National Gallery of Art - THE COLLECTION
image of La Camargo Dancing Nicolas Lancret (artist)
French, 1690 - 1743
La Camargo Dancing, c. 1730
oil on canvas
overall: 76.2 x 106.7 cm (30 x 42 in.) framed: 107.3 x 135.9 x 9.2 cm (42 1/4 x 53 1/2 x 3 5/8 in.)
Andrew W. Mellon Collection
On View
From the Tour: 18th-Century France — The Rococo and Watteau
Object 5 of 9


Friedrich II, King of Prussia [1712-1786], Potsdam; by descent in the Hohenzollern family to Kaiser Wilhelm II [1859-1941] Berlin;[1] sold December 1927 through (Hugo Moser, Berlin) to (Duveen Brothers, Inc., London, New York, and Paris); purchased April 1928 by Andrew W. Mellon [1855-1937], Pittsburgh and Washington, D.C.; deeded 1 May 1937 to The A.W. Mellon Educational and Charitable Trust, Pittsburgh;[2] gift 1937 to NGA.

[1] Inv. no. GK I 5297, Generalkatalog of the imperial collection, compiled in the late 19th century; this information was kindly provided by Dr. Christoph M. Vogtherr, curator of paintings, Stiftung Preussische Schlösser und Gärten Berlin-Brandenburg, Potsdam, 13 April 1999, letter to Nancy Yeide (NGA curatorial files). The provenance to Prince Carignan and Count von Rothenburg published in The Rococo Age, exh. cat., High Museum of Art, Atlanta, 1983, no. 43, is incorrect since the painting once belonging to the Prince was of smaller dimensions than the NGA painting. The two paintings purchased by Count von Rothenburg from Prince Carignan for Frederick II were not identified in the letter of 1744 in which they were mentioned.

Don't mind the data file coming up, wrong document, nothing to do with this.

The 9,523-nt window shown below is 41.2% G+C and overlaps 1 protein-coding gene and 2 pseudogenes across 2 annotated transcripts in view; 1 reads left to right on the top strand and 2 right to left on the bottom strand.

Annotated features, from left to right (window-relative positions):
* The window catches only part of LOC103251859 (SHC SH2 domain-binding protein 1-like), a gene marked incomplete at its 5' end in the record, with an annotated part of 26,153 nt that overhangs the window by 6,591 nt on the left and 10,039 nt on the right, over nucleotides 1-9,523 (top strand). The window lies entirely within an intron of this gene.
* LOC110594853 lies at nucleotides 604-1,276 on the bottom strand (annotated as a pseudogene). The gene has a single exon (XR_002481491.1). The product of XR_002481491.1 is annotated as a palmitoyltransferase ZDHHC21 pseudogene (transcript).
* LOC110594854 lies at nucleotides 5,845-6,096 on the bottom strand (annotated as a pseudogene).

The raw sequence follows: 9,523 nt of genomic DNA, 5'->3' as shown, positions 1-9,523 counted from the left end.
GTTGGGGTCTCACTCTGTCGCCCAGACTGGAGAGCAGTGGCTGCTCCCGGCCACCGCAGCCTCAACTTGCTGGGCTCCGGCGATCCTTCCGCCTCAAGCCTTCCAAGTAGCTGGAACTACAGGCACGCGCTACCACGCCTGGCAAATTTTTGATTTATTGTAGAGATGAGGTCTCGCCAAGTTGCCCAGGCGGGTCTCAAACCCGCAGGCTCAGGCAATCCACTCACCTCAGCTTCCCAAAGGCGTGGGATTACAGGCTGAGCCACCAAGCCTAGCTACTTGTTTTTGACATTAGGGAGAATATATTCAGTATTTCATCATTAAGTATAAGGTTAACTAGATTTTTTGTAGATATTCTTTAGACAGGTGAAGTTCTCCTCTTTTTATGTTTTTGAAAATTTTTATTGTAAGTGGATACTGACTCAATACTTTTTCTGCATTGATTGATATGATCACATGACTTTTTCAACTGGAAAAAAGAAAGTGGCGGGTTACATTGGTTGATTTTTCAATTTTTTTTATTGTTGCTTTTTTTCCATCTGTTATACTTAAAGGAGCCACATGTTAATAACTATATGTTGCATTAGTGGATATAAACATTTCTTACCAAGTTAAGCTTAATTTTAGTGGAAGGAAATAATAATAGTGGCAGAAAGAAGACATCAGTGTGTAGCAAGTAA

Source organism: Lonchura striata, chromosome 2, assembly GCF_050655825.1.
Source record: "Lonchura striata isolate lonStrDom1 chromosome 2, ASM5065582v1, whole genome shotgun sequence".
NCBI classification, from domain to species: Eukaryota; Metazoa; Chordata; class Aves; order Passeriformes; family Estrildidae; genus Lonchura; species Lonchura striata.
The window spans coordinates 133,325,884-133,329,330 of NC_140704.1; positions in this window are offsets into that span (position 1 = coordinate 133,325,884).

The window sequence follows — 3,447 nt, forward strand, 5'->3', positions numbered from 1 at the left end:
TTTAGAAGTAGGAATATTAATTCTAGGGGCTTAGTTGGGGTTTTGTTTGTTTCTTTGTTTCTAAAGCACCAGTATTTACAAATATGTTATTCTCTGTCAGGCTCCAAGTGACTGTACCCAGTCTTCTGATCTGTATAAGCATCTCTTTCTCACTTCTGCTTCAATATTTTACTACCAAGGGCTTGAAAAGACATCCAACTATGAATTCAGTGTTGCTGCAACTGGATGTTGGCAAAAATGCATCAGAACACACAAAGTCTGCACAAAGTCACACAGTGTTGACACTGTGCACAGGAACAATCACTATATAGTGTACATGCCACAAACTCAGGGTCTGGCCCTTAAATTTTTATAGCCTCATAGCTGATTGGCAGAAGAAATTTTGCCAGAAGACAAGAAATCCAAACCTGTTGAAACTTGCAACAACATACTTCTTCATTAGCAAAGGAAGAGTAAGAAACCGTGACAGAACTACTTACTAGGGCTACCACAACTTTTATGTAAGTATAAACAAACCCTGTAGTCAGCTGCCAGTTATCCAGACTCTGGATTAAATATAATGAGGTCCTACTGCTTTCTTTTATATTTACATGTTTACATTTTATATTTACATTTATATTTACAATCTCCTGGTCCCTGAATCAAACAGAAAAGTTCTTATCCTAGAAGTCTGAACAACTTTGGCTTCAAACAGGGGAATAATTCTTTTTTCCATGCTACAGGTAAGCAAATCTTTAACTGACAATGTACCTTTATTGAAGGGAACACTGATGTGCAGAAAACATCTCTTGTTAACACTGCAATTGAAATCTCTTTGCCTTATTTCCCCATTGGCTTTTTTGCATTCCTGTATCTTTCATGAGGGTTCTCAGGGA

[2] The Duveen Brothers Records document the company's acquisition of some of Kaiser Wilhelm II's paintings (Research Library, Getty Research Institute, Los Angeles, accession no. 960015, reel 96, box 241, folder 1; copies in NGA curatorial files). On 25 November 1927 the Paris office wrote to New York: "The majority of the Emperor's castles with their contents were taken over by the State... The Government allowed the Kaiser to retain certain pictures as being his own personal property, and these he has the right to sell." On December 5 the Paris office cabled New York that Duveen's offer for the Lancret and another painting had been accepted, and on December 13 Paris reported that the paintings had been delivered safely. The Lancret was then shipped to New York by steamer on 8 February 1928.

The Mellon purchase date and the date deeded to the Mellon Trust are according to Mellon collection records in NGA curatorial files and David Finley's notebook (donated to the National Gallery of Art in 1977, now in the Gallery Archives).

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